Vendor Rebates Limit Choices to Junk and More Junk

Like many food reformers, I started out as an aggravated mother in our local schools. Ten years ago, we had just moved to a new school district and I couldn’t believe the array of junk food in school vending machines, nor could I understand the low quality of school food served in the cafeteria.

It didn’t take long to discover part of the problem. Vendor rebates. Our school district contracted with Aramark. When concerned parents began to work with the Aramark food service director in an effort to make healthy changes, we ran into an obstacle. Even though Aramark is one of the largest food service companies in the nation and was sourcing its food supplies through a huge company called Sysco, our food service director had limited choices.

When parents asked to make suggestions for snacks sold, we were given a catalog from Sysco that listed everything the school district could purchase. The selection was appalling — all junky, processed foods that were manufactured by the same companies. When we asked why Aramark couldn’t purchase other healthier snack options — and we provided a list of suggestions that were easily available in any grocery store — we were told they just couldn’t get them. The catalog was our only choice.

A little investigation revealed why our choices were so slim — vendor rebates. Aramark was apparently limiting its purchases to certain brands to take advantage of volume discounts and vendor rebates. This practice was also in play when it came to ordering other food items and ingredients for the school district and we found that alarming. While we believed the rebates were being passed on to the local taxpayers, that hardly was comforting. The quest for vendor rebates limited the school district’s choices to mostly unhealthy, processed foods.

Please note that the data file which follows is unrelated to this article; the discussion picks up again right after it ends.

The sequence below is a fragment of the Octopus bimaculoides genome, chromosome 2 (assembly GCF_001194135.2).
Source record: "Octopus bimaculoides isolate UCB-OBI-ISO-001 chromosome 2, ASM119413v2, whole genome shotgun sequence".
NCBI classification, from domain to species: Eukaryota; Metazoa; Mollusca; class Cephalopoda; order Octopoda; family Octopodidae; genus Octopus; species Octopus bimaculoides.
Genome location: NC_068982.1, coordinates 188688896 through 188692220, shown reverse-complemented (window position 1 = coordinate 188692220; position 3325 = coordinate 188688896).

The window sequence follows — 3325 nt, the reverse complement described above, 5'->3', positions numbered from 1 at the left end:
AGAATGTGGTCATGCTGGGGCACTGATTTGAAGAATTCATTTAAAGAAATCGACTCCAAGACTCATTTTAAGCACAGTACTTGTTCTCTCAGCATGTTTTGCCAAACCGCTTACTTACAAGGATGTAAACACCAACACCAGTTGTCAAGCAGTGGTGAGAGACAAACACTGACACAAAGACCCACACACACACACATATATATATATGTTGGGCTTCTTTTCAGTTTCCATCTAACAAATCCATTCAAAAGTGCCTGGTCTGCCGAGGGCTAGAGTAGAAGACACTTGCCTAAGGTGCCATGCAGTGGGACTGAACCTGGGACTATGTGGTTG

Vendor rebates, whether the savings are passed on to the school district or not, are damaging. School food workers should be able to purchase the best foods and ingredients from any vendor and not be forced to compromise the health of our kids for what amounts to legalized kickbacks.

That was ten years ago. Perhaps things have changed within Aramark. I certainly hope so. But clearly, the practices of vendor rebates and volume discounts still plague our nation’s schools. I am thrilled that NYS Attorney General Eric Schneiderman is investigating this practice and I hope that his findings help wake up complacent school administrators who have let this practice go on for far too long at the expense of our children’s health.

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